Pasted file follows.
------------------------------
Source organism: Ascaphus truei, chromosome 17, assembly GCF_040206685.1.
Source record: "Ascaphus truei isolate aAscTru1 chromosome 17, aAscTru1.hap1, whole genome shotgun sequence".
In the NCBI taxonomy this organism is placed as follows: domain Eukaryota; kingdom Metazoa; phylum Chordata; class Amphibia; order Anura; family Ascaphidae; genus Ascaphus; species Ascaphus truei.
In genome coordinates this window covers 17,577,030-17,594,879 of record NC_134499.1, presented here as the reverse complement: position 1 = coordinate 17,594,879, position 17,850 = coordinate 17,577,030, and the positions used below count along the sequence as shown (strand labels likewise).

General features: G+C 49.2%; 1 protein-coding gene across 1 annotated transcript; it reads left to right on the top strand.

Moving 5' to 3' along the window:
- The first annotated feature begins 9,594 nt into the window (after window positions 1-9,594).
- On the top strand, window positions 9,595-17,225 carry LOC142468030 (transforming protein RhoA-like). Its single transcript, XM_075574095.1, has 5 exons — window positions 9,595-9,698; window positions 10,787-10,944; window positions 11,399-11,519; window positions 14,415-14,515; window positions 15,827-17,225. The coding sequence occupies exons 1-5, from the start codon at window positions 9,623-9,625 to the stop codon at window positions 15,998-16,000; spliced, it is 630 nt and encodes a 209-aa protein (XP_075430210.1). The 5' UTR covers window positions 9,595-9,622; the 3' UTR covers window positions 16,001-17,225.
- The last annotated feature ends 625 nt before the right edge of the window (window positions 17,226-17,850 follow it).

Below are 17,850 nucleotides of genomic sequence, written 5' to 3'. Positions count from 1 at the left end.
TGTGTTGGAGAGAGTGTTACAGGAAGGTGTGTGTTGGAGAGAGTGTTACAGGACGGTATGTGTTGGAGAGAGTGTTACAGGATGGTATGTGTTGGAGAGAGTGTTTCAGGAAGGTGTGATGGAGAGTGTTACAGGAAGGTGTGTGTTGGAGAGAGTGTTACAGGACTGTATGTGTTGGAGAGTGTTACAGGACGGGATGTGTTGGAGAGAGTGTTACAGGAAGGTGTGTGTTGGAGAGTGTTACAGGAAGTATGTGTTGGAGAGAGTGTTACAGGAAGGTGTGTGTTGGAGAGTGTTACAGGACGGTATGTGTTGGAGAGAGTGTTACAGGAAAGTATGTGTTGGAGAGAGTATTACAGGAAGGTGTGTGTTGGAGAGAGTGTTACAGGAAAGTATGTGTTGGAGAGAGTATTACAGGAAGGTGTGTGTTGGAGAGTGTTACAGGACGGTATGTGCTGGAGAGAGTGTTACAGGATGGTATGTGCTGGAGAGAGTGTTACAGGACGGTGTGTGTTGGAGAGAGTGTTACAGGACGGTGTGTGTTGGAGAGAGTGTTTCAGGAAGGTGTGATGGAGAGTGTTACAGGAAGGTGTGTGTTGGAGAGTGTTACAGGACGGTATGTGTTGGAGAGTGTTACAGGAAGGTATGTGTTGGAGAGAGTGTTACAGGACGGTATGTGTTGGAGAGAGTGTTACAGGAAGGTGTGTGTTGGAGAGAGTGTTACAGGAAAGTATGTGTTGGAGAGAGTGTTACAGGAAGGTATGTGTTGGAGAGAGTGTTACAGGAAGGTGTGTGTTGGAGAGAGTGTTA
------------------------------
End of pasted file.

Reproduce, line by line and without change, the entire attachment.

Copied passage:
Source organism: Ascaphus truei, chromosome 17, assembly GCF_040206685.1.
Source record: "Ascaphus truei isolate aAscTru1 chromosome 17, aAscTru1.hap1, whole genome shotgun sequence".
In the NCBI taxonomy this organism is placed as follows: domain Eukaryota; kingdom Metazoa; phylum Chordata; class Amphibia; order Anura; family Ascaphidae; genus Ascaphus; species Ascaphus truei.
In genome coordinates this window covers 17,577,030-17,594,879 of record NC_134499.1, presented here as the reverse complement: position 1 = coordinate 17,594,879, position 17,850 = coordinate 17,577,030, and the positions used below count along the sequence as shown (strand labels likewise).

General features: G+C 49.2%; 1 protein-coding gene across 1 annotated transcript; it reads left to right on the top strand.

Moving 5' to 3' along the window:
- The first annotated feature begins 9,594 nt into the window (after window positions 1-9,594).
- On the top strand, window positions 9,595-17,225 carry LOC142468030 (transforming protein RhoA-like). Its single transcript, XM_075574095.1, has 5 exons — window positions 9,595-9,698; window positions 10,787-10,944; window positions 11,399-11,519; window positions 14,415-14,515; window positions 15,827-17,225. The coding sequence occupies exons 1-5, from the start codon at window positions 9,623-9,625 to the stop codon at window positions 15,998-16,000; spliced, it is 630 nt and encodes a 209-aa protein (XP_075430210.1). The 5' UTR covers window positions 9,595-9,622; the 3' UTR covers window positions 16,001-17,225.
- The last annotated feature ends 625 nt before the right edge of the window (window positions 17,226-17,850 follow it).

Below are 17,850 nucleotides of genomic sequence, written 5' to 3'. Positions count from 1 at the left end.
TGTGTTGGAGAGAGTGTTACAGGAAGGTGTGTGTTGGAGAGAGTGTTACAGGACGGTATGTGTTGGAGAGAGTGTTACAGGATGGTATGTGTTGGAGAGAGTGTTTCAGGAAGGTGTGATGGAGAGTGTTACAGGAAGGTGTGTGTTGGAGAGAGTGTTACAGGACTGTATGTGTTGGAGAGTGTTACAGGACGGGATGTGTTGGAGAGAGTGTTACAGGAAGGTGTGTGTTGGAGAGTGTTACAGGAAGTATGTGTTGGAGAGAGTGTTACAGGAAGGTGTGTGTTGGAGAGTGTTACAGGACGGTATGTGTTGGAGAGAGTGTTACAGGAAAGTATGTGTTGGAGAGAGTATTACAGGAAGGTGTGTGTTGGAGAGAGTGTTACAGGAAAGTATGTGTTGGAGAGAGTATTACAGGAAGGTGTGTGTTGGAGAGTGTTACAGGACGGTATGTGCTGGAGAGAGTGTTACAGGATGGTATGTGCTGGAGAGAGTGTTACAGGACGGTGTGTGTTGGAGAGAGTGTTACAGGACGGTGTGTGTTGGAGAGAGTGTTTCAGGAAGGTGTGATGGAGAGTGTTACAGGAAGGTGTGTGTTGGAGAGTGTTACAGGACGGTATGTGTTGGAGAGTGTTACAGGAAGGTATGTGTTGGAGAGAGTGTTACAGGACGGTATGTGTTGGAGAGAGTGTTACAGGAAGGTGTGTGTTGGAGAGAGTGTTACAGGAAAGTATGTGTTGGAGAGAGTGTTACAGGAAGGTATGTGTTGGAGAGAGTGTTACAGGAAGGTGTGTGTTGGAGAGAGTGTTA